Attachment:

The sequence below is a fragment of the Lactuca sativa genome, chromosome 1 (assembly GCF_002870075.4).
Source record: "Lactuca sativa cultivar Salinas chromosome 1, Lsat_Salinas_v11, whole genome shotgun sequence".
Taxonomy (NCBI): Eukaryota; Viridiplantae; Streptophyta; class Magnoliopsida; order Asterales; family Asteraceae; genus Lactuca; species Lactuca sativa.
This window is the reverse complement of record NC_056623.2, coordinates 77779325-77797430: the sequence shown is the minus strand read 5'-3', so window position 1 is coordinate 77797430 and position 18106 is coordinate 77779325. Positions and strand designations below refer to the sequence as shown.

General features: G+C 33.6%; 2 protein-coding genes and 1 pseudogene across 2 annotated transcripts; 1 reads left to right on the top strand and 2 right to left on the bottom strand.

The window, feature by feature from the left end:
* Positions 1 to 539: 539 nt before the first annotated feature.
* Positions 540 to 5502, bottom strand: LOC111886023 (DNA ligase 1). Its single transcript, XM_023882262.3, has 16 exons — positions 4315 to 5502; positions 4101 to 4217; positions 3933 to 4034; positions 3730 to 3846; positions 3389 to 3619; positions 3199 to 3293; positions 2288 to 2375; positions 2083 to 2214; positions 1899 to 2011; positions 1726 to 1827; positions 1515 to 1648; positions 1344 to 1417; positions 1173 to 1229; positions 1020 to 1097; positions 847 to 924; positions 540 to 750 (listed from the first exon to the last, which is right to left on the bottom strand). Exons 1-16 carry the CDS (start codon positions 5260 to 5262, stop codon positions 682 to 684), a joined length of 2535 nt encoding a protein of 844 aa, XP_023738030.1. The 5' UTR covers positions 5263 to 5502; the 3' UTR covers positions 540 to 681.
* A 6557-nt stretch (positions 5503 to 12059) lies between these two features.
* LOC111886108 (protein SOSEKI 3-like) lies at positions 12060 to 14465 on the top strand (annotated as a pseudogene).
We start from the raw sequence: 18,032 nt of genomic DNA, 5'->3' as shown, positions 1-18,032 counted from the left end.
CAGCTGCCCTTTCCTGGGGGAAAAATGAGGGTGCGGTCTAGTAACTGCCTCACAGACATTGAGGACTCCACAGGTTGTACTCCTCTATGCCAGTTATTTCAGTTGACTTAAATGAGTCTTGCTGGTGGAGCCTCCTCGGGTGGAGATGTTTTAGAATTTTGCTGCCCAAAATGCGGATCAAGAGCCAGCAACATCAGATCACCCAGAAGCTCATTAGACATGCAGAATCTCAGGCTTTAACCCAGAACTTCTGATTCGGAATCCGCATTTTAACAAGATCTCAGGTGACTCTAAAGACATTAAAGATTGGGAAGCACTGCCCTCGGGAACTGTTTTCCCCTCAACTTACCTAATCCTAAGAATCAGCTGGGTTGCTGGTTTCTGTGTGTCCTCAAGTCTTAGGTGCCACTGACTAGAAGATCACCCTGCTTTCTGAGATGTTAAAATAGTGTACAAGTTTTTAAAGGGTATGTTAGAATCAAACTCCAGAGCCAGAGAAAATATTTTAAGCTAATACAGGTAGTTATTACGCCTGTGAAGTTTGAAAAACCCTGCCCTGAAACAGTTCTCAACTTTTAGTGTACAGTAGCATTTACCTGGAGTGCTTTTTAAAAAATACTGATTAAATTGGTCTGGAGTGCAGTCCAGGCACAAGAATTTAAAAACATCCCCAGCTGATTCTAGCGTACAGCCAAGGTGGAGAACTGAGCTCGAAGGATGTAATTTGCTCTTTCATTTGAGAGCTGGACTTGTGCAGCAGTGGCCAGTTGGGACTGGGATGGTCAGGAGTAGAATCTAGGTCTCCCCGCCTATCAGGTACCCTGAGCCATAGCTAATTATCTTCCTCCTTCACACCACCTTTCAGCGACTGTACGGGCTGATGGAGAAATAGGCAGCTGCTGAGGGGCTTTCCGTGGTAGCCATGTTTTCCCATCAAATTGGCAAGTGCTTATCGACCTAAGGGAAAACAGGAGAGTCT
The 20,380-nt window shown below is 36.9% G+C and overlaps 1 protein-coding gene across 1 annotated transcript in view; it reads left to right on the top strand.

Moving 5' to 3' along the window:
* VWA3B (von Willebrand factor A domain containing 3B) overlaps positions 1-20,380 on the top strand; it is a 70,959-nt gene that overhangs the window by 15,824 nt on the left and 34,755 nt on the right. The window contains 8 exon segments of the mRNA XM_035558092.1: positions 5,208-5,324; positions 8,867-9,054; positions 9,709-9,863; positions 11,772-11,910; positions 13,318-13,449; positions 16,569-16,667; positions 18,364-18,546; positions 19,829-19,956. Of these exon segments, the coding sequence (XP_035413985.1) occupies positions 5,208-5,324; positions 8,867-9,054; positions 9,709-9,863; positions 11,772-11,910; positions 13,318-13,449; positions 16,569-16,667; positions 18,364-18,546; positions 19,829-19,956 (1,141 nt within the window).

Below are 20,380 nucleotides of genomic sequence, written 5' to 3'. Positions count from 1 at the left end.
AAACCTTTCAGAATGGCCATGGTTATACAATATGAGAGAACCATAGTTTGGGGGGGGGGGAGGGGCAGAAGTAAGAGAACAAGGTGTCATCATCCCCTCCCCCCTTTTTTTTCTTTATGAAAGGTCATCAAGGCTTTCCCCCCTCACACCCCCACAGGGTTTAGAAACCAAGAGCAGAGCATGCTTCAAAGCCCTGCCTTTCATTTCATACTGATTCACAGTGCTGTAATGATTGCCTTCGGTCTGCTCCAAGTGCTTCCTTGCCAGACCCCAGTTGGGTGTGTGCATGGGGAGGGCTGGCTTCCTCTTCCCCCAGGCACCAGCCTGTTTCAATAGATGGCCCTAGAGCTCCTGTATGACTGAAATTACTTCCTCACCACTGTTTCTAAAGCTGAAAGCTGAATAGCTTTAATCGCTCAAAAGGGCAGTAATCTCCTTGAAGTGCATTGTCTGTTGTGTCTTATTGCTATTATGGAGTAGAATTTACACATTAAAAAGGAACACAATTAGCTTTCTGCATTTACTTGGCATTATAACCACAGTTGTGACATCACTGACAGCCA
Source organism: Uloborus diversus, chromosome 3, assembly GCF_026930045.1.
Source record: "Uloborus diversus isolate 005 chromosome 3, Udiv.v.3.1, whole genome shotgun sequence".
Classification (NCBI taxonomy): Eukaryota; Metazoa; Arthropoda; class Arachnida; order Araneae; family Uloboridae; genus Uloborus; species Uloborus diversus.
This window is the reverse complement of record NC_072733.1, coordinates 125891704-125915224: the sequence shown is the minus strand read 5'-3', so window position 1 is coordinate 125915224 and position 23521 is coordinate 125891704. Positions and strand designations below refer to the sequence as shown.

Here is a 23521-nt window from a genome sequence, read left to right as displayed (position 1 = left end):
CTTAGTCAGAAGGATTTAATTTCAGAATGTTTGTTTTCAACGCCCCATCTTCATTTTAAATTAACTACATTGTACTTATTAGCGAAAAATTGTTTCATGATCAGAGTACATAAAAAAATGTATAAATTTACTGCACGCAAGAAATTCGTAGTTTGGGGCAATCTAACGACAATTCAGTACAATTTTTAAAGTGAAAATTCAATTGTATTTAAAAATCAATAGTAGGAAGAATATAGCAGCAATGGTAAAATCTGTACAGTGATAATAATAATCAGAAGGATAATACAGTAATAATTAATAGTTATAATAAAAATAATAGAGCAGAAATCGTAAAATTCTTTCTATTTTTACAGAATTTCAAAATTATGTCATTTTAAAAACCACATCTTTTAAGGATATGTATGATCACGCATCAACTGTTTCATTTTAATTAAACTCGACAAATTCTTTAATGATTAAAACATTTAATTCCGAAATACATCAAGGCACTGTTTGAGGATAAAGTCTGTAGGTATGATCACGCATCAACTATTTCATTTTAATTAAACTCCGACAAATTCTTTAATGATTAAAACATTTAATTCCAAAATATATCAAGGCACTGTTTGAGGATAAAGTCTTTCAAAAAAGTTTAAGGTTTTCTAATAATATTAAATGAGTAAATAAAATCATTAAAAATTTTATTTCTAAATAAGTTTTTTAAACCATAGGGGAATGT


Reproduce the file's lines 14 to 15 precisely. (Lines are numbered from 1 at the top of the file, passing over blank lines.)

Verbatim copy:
Moving 5' to 3' along the window:
* VWA3B (von Willebrand factor A domain containing 3B) overlaps positions 1-20,380 on the top strand; it is a 70,959-nt gene that overhangs the window by 15,824 nt on the left and 34,755 nt on the right. The window contains 8 exon segments of the mRNA XM_035558092.1: positions 5,208-5,324; positions 8,867-9,054; positions 9,709-9,863; positions 11,772-11,910; positions 13,318-13,449; positions 16,569-16,667; positions 18,364-18,546; positions 19,829-19,956. Of these exon segments, the coding sequence (XP_035413985.1) occupies positions 5,208-5,324; positions 8,867-9,054; positions 9,709-9,863; positions 11,772-11,910; positions 13,318-13,449; positions 16,569-16,667; positions 18,364-18,546; positions 19,829-19,956 (1,141 nt within the window).